Single DIN carputer with WiFi
Right, so this is only my second post here... been lurking on and off for a while, and thought it was about time to let you all know what I've been up to!
I've just graduated from a 4 year computer science course at the University of Bristol (UK), and for the last 4 months or so I had my dissertation to write, based on a piece of practical work that could also be commercially exploitable.
Last summer (2004), some friends of mine went war-driving, and in the process, made the casual comment about how cool it would be to transfer mp3s to a carputer over 802.11.
Ok, so that isn't the most novel thing in the world (well, I realise that now, having read this forum a bit)... but I wanted to get this to a place where it would be commercially exploitable and as easy as possible. Thus, I set about cramming a full mp3 / wifi system into a standard DIN headunit... what follows is possibly a slightly inaccurate (and definately not chronological) account of how I went about it, and it's current status:
1) Rough Planning
Below is a rough block diagram of how I wanted the system to hook together:
- Display - 20x4 character LCD
- Radio - USB controlled D-Link unit
- Buttons - Hacked PS/2 mouse
- Wireless Bridge - provides 802.11 while still allowing WOL
The maximum internal dimersions of a DIN are 178 x 170 x 50, with a chunk taken out of one corner for the connectors, and a faction more width and height at the very front. Knowing this, it very quickly became obvious that no consumer motherboard would actually fit in the space available, let alone allow space for other components. So, I had to find me an industrial embedded motherboard to fit (and have USB, audio and ethernet inc. WOL onboard). I chose an LE-362 from Commell Systems.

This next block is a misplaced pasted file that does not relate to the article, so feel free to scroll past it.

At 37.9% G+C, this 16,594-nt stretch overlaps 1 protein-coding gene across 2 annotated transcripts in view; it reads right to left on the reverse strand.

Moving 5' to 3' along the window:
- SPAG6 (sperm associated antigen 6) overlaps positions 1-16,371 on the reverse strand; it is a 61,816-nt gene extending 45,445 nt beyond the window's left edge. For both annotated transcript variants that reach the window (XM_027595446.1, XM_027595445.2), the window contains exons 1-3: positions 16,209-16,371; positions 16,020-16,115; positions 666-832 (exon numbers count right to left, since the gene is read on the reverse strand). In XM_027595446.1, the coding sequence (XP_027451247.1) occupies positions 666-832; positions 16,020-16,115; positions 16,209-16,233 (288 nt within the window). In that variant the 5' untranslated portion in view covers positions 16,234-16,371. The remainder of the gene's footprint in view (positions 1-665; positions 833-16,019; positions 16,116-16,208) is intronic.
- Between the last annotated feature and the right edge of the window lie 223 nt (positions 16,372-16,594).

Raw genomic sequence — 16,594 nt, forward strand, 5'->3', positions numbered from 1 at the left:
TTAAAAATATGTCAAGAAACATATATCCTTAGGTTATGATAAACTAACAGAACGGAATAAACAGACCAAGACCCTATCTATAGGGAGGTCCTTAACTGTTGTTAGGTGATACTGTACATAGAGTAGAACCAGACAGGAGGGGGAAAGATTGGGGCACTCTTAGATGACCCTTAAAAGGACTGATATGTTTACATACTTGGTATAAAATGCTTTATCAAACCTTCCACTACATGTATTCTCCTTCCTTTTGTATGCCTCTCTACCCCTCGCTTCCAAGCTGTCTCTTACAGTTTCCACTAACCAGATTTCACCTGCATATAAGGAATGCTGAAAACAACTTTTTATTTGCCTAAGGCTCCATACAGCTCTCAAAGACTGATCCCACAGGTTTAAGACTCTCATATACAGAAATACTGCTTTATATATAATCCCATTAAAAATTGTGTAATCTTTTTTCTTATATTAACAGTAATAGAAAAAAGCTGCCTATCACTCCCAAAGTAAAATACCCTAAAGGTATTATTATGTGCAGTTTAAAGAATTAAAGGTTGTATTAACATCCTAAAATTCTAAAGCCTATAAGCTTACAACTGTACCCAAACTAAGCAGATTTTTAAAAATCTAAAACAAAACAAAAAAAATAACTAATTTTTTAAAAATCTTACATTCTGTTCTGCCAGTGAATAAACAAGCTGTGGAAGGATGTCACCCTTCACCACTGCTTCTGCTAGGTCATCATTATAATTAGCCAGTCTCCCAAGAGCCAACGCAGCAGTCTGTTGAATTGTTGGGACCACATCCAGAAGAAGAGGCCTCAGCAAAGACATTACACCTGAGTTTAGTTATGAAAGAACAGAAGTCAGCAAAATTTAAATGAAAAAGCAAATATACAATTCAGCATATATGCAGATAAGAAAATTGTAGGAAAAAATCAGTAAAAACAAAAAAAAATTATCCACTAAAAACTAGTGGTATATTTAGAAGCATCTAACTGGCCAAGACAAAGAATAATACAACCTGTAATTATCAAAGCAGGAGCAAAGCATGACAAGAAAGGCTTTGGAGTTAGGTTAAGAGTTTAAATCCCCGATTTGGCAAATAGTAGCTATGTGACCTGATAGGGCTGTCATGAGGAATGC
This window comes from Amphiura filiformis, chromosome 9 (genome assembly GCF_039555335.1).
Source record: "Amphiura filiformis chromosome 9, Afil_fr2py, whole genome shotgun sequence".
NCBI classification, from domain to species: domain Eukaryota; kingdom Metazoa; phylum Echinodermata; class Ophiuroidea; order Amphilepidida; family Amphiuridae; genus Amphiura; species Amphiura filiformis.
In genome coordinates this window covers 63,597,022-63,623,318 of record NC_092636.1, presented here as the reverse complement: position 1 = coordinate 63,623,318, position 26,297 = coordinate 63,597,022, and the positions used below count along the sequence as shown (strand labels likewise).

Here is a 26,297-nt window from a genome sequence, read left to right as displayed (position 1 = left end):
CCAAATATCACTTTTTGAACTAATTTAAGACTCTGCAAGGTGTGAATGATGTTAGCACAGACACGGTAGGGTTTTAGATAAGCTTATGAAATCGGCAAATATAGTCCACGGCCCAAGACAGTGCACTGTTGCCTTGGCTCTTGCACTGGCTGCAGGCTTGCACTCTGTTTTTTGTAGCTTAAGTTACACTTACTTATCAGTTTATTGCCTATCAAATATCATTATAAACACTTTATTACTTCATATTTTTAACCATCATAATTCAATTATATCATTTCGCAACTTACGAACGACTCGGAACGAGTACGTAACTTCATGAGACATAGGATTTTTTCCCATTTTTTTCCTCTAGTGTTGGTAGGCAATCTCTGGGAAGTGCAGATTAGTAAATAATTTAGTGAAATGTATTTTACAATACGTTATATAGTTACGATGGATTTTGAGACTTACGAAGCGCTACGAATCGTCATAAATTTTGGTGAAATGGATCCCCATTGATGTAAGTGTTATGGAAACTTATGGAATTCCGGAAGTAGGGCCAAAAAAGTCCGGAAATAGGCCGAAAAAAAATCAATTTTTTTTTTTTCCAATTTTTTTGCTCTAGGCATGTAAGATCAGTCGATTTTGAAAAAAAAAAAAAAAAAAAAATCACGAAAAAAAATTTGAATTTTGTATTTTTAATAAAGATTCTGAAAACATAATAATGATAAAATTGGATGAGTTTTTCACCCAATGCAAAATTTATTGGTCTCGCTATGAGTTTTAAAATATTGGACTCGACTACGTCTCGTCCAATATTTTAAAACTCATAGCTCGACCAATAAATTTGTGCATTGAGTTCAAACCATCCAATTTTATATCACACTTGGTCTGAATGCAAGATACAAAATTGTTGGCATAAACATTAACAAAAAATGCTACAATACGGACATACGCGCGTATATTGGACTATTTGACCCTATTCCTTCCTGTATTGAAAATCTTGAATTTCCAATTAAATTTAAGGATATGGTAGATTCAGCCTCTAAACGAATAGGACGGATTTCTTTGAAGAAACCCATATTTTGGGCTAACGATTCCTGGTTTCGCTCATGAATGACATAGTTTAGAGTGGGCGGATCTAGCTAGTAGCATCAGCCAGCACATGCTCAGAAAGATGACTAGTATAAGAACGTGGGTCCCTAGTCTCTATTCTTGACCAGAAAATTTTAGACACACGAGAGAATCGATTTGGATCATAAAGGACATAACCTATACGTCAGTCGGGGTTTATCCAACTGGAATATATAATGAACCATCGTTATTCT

I planned to lay it out roughly as below - it was gunna be tight:
2) Case & Amp
So I needed a DIN case. I figured I could rip the stock unit from my aging Vauxhall Astra (for which I didn't have the keycode) and replace with another from a breakers yard (for which I got the keycode). This plan went very nicely, until I lsot the keycode for the latter, leaving myself without music for most of the duration of the project!
So, having recieved what was actually a very user friendly case from my old stereo, I also ripped the amplifier chips out of it, and contructed a very simple 4-channel amplifier from them.
I apologise for image quality - all the pics I currently have were taken on a camera-phone, and thus very ropey!
From that test setup, I realised I'd need an eletronic form of volume control, as when hooked up to an external source at low volume, the signal-to-noise ratio was hideous (unsurprisingly).
3) Main Components
To run the system, I'd already decided on setting up an x86 PC within the head unit. I installed Gentoo GNU/Linux on it (as is my preference) and got useful things like networking and audio working.
I chose an M1-ATX for power, which initially was being power from an old PSU hanging around from my first PC. I had to destroy an ATX motherboard connector salvaged from a very old PSU to provide wiring on the PSU itself, as there was never going to be enough room to get the supplied connector to couple with the M1. This made rigging the system (expecially later on) a slightly fiddly job.
The wireless bridge was a WGE111, the warrenty on which was almost immediately invalidated as I ripped the plastic case off (which included de-soldering the aeriel from the PCB), took the switchgear off (more on that later) and destroyed the RJ45 connector, soldering a custom 1" cable to it, to fit directly onto the motherboard's ethernet header.
A word of warning regarding the WGE111 - it will only ever recognise one IP on the wired network and refuses to provide connectivity to any other wired device